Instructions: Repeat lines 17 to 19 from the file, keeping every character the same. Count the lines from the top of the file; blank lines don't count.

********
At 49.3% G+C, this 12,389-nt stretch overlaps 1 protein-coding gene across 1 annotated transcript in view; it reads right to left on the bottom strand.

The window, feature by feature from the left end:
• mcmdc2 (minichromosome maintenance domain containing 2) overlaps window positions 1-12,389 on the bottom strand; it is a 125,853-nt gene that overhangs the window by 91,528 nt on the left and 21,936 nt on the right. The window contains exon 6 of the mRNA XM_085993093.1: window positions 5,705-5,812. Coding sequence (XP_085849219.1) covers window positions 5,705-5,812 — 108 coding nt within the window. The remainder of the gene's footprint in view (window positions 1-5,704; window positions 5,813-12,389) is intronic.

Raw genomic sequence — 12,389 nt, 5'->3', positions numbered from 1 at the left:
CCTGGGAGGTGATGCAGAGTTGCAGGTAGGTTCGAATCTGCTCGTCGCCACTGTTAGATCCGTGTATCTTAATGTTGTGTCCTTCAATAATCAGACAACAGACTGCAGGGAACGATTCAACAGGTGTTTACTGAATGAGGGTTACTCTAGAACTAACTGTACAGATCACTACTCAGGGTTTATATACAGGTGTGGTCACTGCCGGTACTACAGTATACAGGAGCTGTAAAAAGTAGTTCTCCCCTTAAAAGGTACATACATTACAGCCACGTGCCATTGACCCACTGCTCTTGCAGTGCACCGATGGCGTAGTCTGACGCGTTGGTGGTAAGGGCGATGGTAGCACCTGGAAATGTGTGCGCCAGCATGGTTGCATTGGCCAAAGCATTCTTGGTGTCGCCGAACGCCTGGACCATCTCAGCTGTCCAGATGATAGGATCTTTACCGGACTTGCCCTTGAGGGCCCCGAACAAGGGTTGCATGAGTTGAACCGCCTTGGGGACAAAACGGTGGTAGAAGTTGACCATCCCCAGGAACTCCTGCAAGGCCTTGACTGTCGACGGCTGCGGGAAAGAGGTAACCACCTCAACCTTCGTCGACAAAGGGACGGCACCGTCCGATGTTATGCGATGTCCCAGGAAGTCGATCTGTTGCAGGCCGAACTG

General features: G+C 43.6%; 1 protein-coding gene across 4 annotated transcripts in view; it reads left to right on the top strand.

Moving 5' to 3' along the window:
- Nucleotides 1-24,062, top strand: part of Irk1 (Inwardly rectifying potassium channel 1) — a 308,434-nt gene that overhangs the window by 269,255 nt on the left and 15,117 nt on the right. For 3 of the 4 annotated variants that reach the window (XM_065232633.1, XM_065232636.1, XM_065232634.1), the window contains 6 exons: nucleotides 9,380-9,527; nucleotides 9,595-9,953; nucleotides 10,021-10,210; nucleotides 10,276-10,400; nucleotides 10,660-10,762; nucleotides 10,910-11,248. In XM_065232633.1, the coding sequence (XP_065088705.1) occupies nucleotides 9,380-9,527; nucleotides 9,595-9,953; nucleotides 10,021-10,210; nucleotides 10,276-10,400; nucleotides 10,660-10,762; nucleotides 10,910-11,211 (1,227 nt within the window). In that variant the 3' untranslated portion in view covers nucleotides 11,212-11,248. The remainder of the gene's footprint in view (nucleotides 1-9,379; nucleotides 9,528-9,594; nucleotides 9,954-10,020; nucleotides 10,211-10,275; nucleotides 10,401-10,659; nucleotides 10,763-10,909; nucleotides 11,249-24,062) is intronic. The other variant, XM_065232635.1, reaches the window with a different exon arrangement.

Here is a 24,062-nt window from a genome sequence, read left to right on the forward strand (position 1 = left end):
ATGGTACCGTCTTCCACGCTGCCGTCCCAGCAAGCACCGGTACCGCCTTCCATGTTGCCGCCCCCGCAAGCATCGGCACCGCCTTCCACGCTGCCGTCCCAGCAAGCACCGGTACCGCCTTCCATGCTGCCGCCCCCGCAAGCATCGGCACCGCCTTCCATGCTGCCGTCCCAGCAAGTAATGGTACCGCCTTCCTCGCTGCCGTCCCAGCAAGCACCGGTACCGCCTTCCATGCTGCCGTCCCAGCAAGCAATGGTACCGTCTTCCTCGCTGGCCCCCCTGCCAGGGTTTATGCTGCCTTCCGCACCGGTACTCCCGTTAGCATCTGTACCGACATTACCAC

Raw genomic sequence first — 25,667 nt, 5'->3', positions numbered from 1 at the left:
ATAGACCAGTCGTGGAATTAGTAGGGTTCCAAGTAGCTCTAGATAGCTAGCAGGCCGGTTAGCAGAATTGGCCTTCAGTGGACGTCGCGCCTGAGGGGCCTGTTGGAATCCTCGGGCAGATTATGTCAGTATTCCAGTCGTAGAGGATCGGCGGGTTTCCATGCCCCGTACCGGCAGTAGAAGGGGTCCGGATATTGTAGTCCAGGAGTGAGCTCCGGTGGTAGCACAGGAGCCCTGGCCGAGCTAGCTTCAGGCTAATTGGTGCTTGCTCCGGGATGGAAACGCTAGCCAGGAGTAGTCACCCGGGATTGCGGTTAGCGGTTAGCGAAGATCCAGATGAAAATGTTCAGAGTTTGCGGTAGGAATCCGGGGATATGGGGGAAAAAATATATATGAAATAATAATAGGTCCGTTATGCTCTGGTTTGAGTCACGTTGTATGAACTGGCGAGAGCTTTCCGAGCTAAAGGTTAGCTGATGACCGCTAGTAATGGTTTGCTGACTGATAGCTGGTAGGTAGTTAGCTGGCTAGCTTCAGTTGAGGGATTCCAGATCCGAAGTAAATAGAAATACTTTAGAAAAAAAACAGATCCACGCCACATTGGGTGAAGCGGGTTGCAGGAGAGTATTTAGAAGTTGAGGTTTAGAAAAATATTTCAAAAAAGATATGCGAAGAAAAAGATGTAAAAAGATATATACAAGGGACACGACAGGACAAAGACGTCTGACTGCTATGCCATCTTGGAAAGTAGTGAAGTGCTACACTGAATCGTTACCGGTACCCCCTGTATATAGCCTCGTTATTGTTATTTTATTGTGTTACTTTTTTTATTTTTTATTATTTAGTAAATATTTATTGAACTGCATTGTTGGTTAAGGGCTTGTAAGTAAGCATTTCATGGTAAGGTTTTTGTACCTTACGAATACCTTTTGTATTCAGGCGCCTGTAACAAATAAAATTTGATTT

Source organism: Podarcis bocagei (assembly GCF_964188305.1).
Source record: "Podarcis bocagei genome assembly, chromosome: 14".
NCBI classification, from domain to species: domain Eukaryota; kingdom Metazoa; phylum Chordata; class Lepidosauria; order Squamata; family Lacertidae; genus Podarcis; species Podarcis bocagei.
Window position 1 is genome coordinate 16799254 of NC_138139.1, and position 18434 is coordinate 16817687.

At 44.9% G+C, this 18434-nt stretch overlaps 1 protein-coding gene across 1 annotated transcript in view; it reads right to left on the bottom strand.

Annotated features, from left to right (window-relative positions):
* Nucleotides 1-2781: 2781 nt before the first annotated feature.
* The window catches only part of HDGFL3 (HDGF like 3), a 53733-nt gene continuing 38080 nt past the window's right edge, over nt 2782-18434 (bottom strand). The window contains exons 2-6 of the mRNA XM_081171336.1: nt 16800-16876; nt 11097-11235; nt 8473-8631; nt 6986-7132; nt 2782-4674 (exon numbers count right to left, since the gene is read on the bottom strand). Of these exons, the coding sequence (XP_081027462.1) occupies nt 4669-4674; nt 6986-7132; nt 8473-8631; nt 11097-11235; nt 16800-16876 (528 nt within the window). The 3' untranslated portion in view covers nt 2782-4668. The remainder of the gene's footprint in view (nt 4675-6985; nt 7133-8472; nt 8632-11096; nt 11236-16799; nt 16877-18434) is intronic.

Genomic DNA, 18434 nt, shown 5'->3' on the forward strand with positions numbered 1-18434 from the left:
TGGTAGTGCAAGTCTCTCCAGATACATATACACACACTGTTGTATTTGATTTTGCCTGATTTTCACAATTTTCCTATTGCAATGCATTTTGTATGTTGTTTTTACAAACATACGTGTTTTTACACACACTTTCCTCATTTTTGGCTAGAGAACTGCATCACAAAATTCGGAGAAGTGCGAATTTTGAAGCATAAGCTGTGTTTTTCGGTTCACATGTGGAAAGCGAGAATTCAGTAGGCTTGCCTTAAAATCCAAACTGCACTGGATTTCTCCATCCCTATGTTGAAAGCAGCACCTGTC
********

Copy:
At 44.9% G+C, this 18434-nt stretch overlaps 1 protein-coding gene across 1 annotated transcript in view; it reads right to left on the bottom strand.

Annotated features, from left to right (window-relative positions):
* Nucleotides 1-2781: 2781 nt before the first annotated feature.